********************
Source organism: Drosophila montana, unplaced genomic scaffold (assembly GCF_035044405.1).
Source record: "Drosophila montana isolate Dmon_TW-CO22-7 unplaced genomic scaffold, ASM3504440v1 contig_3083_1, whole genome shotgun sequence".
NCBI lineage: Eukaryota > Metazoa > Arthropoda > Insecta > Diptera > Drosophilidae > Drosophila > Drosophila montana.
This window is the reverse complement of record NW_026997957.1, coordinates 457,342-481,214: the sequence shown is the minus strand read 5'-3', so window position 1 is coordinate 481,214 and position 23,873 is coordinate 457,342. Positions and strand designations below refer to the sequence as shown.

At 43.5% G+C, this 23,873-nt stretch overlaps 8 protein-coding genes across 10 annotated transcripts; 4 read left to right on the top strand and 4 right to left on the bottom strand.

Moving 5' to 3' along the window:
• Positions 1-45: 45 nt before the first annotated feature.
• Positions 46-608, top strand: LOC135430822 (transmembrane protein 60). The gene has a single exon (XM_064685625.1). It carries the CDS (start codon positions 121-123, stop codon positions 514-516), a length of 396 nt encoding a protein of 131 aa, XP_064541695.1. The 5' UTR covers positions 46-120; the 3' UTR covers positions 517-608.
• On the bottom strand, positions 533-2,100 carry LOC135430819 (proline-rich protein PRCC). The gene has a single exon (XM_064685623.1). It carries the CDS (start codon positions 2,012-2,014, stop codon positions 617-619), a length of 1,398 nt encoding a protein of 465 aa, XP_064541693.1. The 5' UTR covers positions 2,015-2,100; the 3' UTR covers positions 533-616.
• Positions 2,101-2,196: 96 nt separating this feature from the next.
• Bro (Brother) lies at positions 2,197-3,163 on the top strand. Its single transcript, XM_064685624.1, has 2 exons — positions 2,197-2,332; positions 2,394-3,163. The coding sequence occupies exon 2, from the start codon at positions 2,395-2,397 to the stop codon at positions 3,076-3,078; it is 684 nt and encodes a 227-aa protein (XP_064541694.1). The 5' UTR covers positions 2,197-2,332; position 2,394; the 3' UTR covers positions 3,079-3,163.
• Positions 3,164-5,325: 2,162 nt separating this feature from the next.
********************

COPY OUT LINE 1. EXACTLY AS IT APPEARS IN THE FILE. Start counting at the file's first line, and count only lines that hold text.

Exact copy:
Source organism: Drosophila montana, unplaced genomic scaffold (assembly GCF_035044405.1).